Ex-Military Folks Can Help

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Sheila Sanders was ready to take a position with U.S. Steel
Group in Pittsburgh when Ameritech Corp.'s offer came in the mail.

One look at the benefits package, including a $10,000
salary increase, was enough to convince the former first-class petty officer to pack her
bags and two bulldogs and move to Ohio for a managerial job at the regional phone company.

"I'm extremely happy with Ameritech," said
Sanders, 38. "Nobody can touch this offer."

Sanders said she owes her new job in large part to the
people at The Center for Military and Private Sector Initiatives, a private, nonprofit
organization dedicated to helping military personnel find jobs in the civilian sector and
transition into nonmilitary life.

Established in 1995 to help translate the military's
4,000 job classifications into layman's terms, the New York-based center currently
has a growing database of 500,000 veterans who are leaving the military.

Through their military training, many of them have
technical backgrounds that lend themselves to companies working in broadband
telecommunications, both cable and wireless.

"This is really a source of a hidden talent pool in
this country," said Rear Admiral Anthony Watson, the center's CEO.

Following the downsizing of military personnel since the
end of the 1991 Gulf War, approximately 240,000 veterans will enter the private sector
annually through 2003, according to center statistics. Many would be well suited to fill
the shortage of 300,000 information-technology specialists the United States is facing.

Yet most ex-military personnel are overlooked by high-tech
companies and the people in charge of hiring, Watson said.

Part of the problem is that many former military folk have
a hard time getting through the front door. Like Sanders, most outgoing military personnel
have not drafted a resume in years. When they do, they use military lingo that is alien to
civilian human-resources managers.

For instance, not many would know that a radioman is really
a person who has learned about broadband and packet-data switching, Watson said.

As a result, thousands of resumes from military folk end up
in the trash at major high-tech corporations, making it hard for many to find work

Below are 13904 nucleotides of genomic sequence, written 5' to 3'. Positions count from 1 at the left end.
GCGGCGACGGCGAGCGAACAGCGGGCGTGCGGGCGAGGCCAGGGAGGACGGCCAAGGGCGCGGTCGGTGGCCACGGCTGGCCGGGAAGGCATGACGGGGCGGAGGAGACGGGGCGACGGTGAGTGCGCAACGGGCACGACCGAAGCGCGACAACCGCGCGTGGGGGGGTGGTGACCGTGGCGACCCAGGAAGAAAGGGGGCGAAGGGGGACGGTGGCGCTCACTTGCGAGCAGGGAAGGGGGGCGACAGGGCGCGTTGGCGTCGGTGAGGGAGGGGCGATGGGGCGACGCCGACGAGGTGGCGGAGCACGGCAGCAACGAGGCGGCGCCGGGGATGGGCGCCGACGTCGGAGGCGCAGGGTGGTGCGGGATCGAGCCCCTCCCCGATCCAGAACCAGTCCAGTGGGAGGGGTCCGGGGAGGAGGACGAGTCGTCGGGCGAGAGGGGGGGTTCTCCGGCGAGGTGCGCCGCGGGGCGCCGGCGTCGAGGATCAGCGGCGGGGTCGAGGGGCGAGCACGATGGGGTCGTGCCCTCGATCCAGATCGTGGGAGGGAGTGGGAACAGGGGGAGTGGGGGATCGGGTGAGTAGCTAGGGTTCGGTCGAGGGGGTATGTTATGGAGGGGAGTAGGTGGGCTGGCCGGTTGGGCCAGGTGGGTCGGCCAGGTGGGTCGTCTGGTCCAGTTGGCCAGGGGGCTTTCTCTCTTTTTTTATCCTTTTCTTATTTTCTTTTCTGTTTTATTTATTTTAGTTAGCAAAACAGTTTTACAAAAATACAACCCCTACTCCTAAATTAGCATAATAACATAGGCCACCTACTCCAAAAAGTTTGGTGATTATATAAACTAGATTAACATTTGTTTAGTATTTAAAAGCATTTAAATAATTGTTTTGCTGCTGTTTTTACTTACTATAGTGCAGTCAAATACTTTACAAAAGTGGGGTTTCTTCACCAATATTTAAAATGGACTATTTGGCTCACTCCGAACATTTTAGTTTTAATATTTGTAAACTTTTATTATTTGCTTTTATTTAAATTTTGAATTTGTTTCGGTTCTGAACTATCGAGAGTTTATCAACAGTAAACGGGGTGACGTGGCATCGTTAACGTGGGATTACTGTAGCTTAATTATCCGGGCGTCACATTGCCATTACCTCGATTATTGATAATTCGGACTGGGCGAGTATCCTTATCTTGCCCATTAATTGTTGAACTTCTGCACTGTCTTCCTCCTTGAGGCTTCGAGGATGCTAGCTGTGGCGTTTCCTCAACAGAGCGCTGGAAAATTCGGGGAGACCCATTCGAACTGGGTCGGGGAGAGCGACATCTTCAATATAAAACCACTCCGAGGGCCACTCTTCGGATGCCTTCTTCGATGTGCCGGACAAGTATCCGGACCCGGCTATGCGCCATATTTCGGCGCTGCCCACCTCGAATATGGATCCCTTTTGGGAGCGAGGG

suitable to their skill level.

Watson said 80% of the veterans placed in jobs two years
ago were earning less than $20,000 per year. Overall, military personnel laid off since
the Gulf War suffer more than 70 percent underemployment.

To help even the odds, the center is concentrating its
efforts on seeking out individuals who would be the best match for high-tech companies, he
said. Topping the list are people with technical backgrounds.

Typically, center personnel will meet with CEOs and other
key personnel to understand companies' professional DNA, Watson said. Watson himself
has traveled the country speaking to heads of corporations, explaining what technical
skills military people can bring to the table.

"We have our own marketing plan to connect with
companies that have laid out their priority and those that have technological needs,"
he said. "Having identified the DNA, we go to the appropriate bases in the world. We
will mine down to the appropriate people to find exactly what they need."

Candidates are then flown to forums around the country
where they meet with company representatives, many of whom are ready to make job offers on
the spot.

The center also offers companies a two-year guarantee: If
the person who is hired leaves for any reason during that period, the center will find a
replacement.

Along with Ameritech, companies that have hired outgoing
military personnel include AT&T Corp., U S West and RCN Corp.

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